Pregnancy Trimesters


Your pregnancy is a time of rapid changes for both you and your developing baby. Health professionals commonly refer to the stages of pregnancy as trimesters. Normal pregnancies last approximately 40 weeks from the time of menstruation to delivery. Each trimester includes certain developmental milestones for your baby.

Preconception Planning

Planning for a healthy pregnancy can help strengthen your body and improve your chances of a healthy pregnancy. If you are thinking of getting pregnant, begin by making an appointment with your doctor. Your doctor can test for the presence of health conditions that may affect your ability to conceive, as well as treat conditions that may threaten your future pregnancy. Take advantage of the months before conception to get your body in the best possible shape by eating well and exercising.

First Trimester

The first trimester of your pregnancy begins with your menstrual period and lasts for 13 weeks. During this time, conception occurs and your baby begins to grow. Your baby’s initial development includes the formation of his spine, brain and other organs. Your baby’s heart begins to beat during the first trimester, and his toes and fingers begin to take shape. By the 13th week of your pregnancy, your baby measures about 3 inches long and weighs about 1 oz. Your changing hormones can cause nausea, fatigue and breast tenderness.

Second Trimester

The second trimester of pregnancy lasts from weeks 14 through 24. During this period, your baby may grow to a weight slightly over 2 lb. and a length near 14 inches. Fetal development during the second trimester includes the formation of eyebrows, eyelashes and fingernails. Near the end of your second trimester, your baby develops sleeping and waking cycles. You will probably begin to feel your baby’s movements during the second trimester. Many women experience an increase in breast size as well as skin changes during this phase.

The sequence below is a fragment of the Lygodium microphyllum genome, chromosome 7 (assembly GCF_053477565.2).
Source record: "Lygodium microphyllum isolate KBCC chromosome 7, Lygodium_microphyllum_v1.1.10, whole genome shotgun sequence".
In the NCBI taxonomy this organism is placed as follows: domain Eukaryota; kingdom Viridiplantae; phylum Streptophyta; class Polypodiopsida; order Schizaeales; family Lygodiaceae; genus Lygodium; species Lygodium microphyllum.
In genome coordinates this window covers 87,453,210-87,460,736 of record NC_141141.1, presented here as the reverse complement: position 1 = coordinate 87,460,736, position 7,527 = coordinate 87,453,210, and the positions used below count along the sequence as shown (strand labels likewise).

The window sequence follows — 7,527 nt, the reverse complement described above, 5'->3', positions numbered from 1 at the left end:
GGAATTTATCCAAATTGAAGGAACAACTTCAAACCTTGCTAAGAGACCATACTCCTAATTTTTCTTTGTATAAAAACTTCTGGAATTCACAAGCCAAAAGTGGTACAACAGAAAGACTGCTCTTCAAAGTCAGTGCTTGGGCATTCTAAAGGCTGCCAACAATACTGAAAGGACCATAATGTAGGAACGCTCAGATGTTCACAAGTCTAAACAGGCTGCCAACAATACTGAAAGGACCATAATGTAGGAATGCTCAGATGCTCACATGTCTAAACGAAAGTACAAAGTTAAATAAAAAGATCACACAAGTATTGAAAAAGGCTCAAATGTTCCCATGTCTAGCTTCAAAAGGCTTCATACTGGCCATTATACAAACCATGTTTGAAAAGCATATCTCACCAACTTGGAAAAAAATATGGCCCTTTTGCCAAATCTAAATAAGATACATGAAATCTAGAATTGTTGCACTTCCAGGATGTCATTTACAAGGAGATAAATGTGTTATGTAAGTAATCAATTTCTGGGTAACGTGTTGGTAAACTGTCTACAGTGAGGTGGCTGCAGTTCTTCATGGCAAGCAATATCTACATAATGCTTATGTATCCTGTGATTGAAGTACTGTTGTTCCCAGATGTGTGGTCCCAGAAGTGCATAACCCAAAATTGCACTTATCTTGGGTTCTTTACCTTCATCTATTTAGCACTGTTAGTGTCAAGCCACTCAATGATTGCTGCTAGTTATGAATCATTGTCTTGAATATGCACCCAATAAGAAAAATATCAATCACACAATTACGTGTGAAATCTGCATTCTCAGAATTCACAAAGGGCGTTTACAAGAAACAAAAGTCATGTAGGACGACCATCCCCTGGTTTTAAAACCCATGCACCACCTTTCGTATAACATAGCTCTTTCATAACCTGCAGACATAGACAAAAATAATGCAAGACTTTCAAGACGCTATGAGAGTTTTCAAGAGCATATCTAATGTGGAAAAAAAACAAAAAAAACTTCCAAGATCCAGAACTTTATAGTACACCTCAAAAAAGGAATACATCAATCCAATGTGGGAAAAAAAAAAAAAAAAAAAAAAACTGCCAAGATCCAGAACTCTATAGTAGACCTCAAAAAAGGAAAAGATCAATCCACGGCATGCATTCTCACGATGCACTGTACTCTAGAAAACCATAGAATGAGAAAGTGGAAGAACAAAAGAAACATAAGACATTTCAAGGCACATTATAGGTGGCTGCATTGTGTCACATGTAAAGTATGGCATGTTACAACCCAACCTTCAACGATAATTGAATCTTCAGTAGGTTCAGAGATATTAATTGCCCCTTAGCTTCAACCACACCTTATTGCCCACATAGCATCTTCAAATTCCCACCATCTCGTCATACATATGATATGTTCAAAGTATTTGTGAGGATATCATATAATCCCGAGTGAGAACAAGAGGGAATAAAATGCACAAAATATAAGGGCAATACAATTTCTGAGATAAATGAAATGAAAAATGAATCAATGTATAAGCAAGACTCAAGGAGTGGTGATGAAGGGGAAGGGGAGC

Third Trimester

The third and final trimester begins at 25 weeks and ends when you give birth, normally about 40 weeks after the first day of your last period. During this time, your baby puts on weight, growing longer and heavier. Average newborns weigh around 8 lb. and measure approximately 20 inches long. As labor nears, you may experience backaches, anxiety and swelling around your ankles.


While many pregnancies progress without problems, certain symptoms may signal the need for immediate medical care. Signs to watch for throughout your entire pregnancy include vaginal bleeding, pain during urination, severe cramping, blurred vision, high fever and sudden swelling in your face, feet or hands. Contact your doctor for any problem that seems unusual or worries you.



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